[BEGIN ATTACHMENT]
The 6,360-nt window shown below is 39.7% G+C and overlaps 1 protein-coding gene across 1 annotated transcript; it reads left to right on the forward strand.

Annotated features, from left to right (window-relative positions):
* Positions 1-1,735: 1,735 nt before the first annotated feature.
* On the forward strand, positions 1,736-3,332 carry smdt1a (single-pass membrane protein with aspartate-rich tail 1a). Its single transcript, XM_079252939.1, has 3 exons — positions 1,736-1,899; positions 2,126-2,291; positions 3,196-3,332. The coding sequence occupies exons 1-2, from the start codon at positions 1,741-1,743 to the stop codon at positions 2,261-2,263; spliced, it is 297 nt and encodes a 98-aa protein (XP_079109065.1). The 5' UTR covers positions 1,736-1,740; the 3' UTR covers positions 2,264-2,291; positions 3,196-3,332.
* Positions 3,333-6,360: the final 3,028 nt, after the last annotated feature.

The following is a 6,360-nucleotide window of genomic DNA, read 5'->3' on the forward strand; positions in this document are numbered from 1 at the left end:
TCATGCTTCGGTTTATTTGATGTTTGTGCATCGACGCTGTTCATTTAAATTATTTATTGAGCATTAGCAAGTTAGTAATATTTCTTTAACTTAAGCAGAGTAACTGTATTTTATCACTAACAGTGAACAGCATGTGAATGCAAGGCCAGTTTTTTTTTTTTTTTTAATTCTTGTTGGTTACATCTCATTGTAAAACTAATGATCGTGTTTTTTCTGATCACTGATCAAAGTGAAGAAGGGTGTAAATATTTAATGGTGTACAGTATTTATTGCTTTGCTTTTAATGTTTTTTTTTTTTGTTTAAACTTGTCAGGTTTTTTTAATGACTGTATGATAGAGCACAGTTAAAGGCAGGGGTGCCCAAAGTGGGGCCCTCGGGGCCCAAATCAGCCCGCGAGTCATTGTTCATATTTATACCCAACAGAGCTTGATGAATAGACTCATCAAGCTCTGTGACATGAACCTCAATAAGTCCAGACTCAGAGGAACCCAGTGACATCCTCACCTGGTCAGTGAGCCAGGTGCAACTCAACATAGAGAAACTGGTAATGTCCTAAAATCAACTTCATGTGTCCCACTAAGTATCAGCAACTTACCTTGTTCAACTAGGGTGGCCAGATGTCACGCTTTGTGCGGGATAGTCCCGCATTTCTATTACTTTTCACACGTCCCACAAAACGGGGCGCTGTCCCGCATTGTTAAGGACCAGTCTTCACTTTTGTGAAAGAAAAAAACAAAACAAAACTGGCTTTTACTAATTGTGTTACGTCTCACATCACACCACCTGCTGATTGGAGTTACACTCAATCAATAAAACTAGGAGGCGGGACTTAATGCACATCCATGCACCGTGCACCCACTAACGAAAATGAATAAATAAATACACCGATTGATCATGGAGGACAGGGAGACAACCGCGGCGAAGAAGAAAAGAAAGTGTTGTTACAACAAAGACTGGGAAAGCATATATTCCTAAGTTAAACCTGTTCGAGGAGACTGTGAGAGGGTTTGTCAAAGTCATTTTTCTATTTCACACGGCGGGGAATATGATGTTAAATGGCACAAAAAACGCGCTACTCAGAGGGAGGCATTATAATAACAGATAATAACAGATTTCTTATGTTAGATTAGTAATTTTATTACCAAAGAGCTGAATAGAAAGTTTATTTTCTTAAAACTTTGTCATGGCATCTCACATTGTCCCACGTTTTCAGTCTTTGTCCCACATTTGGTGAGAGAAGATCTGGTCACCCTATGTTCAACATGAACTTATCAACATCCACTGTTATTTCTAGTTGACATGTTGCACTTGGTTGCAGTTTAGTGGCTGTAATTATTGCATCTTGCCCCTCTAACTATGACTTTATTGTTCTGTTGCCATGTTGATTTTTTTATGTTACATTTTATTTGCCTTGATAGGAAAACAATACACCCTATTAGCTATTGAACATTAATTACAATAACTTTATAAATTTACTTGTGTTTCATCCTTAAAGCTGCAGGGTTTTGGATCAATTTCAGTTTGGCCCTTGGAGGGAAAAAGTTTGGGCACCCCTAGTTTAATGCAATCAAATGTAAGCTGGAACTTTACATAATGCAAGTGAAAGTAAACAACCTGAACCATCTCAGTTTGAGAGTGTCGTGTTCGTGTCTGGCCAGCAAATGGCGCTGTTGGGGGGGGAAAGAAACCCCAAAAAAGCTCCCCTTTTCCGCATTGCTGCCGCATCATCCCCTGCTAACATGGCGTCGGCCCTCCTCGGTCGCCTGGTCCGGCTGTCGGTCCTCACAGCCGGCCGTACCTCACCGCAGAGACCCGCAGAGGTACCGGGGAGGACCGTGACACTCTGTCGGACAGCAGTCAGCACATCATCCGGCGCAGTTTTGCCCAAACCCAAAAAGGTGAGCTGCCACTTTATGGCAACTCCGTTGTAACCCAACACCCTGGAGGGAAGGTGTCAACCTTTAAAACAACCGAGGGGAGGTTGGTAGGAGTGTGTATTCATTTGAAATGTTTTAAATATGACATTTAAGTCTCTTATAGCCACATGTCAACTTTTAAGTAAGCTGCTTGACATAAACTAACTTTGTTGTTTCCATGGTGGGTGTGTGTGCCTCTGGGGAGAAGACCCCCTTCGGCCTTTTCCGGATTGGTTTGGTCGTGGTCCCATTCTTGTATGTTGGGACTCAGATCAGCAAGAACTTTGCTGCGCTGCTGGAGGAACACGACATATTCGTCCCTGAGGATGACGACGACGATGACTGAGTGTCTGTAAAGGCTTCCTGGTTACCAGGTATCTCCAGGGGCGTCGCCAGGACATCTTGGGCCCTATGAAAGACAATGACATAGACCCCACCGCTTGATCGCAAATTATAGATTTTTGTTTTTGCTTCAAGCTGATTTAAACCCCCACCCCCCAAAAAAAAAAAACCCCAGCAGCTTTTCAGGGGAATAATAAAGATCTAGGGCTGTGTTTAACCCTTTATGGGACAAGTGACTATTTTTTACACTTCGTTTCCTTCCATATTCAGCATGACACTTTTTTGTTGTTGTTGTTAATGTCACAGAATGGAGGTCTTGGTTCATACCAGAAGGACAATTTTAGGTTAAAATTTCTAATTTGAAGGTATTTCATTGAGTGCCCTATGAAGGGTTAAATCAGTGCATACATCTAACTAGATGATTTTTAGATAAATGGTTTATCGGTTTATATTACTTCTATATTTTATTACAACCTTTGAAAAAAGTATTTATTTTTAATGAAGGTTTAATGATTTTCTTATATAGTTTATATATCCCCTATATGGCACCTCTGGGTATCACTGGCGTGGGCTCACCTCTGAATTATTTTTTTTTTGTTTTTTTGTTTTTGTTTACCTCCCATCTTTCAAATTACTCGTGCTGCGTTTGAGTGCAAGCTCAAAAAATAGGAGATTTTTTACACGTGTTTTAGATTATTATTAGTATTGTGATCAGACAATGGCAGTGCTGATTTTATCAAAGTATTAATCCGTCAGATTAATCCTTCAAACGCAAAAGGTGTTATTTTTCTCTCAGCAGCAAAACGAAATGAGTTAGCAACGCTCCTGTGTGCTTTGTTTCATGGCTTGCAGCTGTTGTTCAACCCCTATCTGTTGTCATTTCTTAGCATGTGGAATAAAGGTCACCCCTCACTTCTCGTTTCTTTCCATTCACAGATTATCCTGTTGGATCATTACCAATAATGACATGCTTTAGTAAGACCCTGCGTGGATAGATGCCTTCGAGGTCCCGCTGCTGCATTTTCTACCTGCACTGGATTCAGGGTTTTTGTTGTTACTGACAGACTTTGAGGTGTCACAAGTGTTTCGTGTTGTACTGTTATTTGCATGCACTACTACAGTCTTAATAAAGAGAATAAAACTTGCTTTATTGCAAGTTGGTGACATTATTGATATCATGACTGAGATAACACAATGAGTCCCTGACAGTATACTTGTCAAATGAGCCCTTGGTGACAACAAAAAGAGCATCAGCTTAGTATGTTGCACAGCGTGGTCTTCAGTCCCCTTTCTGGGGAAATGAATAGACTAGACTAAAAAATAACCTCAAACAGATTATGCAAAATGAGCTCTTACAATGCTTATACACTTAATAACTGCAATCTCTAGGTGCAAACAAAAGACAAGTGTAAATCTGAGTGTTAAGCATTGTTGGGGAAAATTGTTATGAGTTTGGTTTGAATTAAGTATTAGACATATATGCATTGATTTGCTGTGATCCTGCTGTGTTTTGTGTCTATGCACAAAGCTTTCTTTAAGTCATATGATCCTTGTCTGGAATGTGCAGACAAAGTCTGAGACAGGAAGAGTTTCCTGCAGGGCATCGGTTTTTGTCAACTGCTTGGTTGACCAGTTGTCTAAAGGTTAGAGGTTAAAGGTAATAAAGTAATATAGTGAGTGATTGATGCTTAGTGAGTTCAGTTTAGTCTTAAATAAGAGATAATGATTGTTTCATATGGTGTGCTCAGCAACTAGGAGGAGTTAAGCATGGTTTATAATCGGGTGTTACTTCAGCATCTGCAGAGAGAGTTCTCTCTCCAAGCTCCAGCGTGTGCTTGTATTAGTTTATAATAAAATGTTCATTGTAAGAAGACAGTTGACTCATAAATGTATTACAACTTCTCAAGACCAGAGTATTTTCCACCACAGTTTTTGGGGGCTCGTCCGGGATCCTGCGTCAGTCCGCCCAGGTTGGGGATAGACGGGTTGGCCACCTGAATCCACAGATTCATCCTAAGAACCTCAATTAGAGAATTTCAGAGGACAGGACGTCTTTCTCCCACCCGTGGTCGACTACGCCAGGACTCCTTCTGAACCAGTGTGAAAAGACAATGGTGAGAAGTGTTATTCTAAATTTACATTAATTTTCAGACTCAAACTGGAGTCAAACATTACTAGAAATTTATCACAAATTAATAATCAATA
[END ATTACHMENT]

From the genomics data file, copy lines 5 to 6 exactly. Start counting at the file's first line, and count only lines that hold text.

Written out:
* Positions 3,333-6,360: the final 3,028 nt, after the last annotated feature.

The following is a 6,360-nucleotide window of genomic DNA, read 5'->3' on the forward strand; positions in this document are numbered from 1 at the left end: